First ascent |

First ascent

Jon Maletz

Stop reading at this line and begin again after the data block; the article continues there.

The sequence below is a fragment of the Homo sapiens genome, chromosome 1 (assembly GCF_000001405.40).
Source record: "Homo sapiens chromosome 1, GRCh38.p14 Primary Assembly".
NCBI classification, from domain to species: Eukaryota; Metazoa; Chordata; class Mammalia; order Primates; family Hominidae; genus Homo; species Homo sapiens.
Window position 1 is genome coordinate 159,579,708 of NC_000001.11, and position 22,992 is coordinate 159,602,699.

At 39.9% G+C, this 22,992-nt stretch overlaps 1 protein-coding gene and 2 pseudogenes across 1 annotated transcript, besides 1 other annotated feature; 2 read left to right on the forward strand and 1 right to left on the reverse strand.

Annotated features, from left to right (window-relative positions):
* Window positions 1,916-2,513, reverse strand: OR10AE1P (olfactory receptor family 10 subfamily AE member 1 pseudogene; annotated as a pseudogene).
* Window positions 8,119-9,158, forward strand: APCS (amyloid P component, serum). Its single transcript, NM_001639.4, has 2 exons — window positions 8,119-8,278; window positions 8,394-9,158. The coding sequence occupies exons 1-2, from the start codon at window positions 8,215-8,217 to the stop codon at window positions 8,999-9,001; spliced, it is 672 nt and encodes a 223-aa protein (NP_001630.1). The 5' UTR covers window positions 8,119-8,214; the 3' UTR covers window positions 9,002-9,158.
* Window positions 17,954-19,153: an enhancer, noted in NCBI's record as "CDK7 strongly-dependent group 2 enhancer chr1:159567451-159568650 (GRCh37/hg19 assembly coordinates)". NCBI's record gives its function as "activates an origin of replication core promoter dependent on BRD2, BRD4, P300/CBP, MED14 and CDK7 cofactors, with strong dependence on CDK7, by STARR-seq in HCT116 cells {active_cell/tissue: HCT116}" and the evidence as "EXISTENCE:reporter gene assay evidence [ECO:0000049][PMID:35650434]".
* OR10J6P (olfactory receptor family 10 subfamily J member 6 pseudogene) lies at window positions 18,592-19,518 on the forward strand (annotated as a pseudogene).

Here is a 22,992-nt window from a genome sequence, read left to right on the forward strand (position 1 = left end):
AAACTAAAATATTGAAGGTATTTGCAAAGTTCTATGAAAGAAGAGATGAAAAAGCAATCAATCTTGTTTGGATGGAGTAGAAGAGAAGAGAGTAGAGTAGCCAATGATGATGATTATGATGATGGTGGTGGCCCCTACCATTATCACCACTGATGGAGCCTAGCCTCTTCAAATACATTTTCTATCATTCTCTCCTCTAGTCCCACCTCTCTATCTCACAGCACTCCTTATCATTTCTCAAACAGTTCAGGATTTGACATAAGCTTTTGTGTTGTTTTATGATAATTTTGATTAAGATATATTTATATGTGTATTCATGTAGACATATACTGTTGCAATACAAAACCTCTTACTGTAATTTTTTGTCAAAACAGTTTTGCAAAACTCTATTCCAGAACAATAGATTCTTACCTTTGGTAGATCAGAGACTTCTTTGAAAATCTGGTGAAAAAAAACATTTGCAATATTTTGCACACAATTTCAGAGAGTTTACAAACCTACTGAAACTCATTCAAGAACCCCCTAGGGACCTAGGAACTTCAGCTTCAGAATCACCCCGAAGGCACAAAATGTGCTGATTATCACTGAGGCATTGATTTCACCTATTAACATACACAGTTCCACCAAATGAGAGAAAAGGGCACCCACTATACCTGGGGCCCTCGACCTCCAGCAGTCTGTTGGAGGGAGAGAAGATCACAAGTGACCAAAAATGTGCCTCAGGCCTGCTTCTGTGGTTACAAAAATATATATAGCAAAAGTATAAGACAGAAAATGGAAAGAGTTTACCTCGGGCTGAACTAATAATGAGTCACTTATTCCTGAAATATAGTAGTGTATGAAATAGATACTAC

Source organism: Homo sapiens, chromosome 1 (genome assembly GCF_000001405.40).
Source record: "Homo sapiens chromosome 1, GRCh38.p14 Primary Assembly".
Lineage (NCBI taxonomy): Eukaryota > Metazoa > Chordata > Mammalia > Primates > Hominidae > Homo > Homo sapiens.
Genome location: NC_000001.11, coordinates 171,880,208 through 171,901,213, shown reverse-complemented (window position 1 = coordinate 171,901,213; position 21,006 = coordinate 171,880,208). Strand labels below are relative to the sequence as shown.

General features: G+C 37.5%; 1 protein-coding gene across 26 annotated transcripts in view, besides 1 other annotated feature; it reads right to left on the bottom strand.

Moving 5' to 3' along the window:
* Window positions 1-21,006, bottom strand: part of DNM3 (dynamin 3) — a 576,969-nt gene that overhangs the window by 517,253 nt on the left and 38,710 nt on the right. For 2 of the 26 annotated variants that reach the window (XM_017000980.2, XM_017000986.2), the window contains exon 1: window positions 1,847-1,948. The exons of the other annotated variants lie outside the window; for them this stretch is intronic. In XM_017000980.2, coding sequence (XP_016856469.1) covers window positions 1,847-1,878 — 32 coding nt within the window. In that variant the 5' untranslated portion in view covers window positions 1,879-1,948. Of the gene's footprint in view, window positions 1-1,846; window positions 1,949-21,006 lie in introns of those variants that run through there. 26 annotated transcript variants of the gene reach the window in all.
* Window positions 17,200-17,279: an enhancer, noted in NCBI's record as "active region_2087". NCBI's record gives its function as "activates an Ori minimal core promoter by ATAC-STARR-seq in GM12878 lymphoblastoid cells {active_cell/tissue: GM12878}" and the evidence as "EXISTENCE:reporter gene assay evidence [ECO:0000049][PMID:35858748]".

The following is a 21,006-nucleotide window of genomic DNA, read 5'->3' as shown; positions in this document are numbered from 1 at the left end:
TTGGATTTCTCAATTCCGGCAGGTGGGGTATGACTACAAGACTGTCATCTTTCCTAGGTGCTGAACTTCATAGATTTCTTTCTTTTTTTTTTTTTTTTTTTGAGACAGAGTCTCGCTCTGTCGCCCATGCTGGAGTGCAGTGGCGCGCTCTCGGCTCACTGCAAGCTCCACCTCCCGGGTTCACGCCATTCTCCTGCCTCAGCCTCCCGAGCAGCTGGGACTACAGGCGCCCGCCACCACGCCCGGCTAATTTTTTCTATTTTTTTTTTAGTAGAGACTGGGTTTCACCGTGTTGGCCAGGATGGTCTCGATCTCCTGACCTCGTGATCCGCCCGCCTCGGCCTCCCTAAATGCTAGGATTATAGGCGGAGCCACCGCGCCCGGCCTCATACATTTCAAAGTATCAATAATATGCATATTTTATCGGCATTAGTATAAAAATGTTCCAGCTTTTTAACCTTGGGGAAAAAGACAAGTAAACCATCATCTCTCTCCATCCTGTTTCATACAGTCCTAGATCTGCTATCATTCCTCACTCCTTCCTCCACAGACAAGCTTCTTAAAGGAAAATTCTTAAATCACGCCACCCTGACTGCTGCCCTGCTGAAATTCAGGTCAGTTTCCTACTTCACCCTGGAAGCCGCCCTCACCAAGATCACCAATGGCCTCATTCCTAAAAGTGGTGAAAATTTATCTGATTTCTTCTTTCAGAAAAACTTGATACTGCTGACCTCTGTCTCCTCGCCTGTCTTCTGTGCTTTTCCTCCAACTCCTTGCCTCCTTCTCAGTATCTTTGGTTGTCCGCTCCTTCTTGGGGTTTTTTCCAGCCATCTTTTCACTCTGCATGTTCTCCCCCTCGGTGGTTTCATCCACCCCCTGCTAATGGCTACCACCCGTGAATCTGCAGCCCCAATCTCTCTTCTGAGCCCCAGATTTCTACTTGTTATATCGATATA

Many locals call the Bell Mountain chair their favorite. The lift is a vestige of the good old days that existed long before gondolas and high-speed detachables. It also offers direct access to some of Ajax’s best terrain.With the Silver Queen Gondola cars sitting idle because of wind early Friday morning, I had no alternative but to head for the venerable lift. I soon found out I picked the wrong day for my first ride.First off, because of my tendency to look over my outside shoulder in anticipation of the oncoming chair, I almost lost an arm on the chair’s awkward middle bar. A lift operator even yelled at me for looking the wrong way, which was pleasant. Almost as pleasant as the wind that pelted my uncovered face – it was a bad day to forget my neck warmer. I laughed when a lift operator standing at the top of the Gondola Plaza steps said gusts in excess of 50 mph were swirling at the summit. I soon found out my four layers of clothing and thick socks were no match.I tried to will the chair to move faster, but to no avail; I think they should rethink nicknaming the Gent’s Ridge lift “the Couch.” As I huddled under the hood of my soft shell and curled my fingers into balls, the wind whistled through my helmet vents and chilled my entire midsection. I watched skiers take complete runs down Copper Bowl. The only solace was knowing 5 inches of untracked snow was waiting in the trees. To make matters worse, five or so minutes into the ride the gondola started moving. Just three days earlier I was throwing the football in the street and wearing short sleeves; I was now wiggling my toes to make sure they were functional. Undoubtedly, people above were sprawled out on the seats with gloves in their laps and cell phones plastered to their ears.As we exited the lift, I shook the frost from my face. My friend looked at me as he adjusted his goggles, then spoke. “Is this Aspen, or Killington?”Snow reportAspen Mountain picked up 4 inches of new snow overnight, while Highlands, Snowmass and Buttermilk all got 3 inches of fresh stuff, according to the Aspen Skiing Co.’s 3:46 a.m. snow report.Avalanche reportBackcountry avalanche danger in the Roaring Fork Valley is considerable at and above treeline, and high in the Marble area. Below treeline, avalanche danger is moderate.The most tender areas are currently on NW-N-NE slopes steeper than 30 degrees at and above treeline. Watch for pillowed rollovers and cross-loaded terrain. Remember to look for signs of instability, such as cracks or sudden collapsing of the snowpack. Make sure to check the bond between the new snow and the underlying crust.

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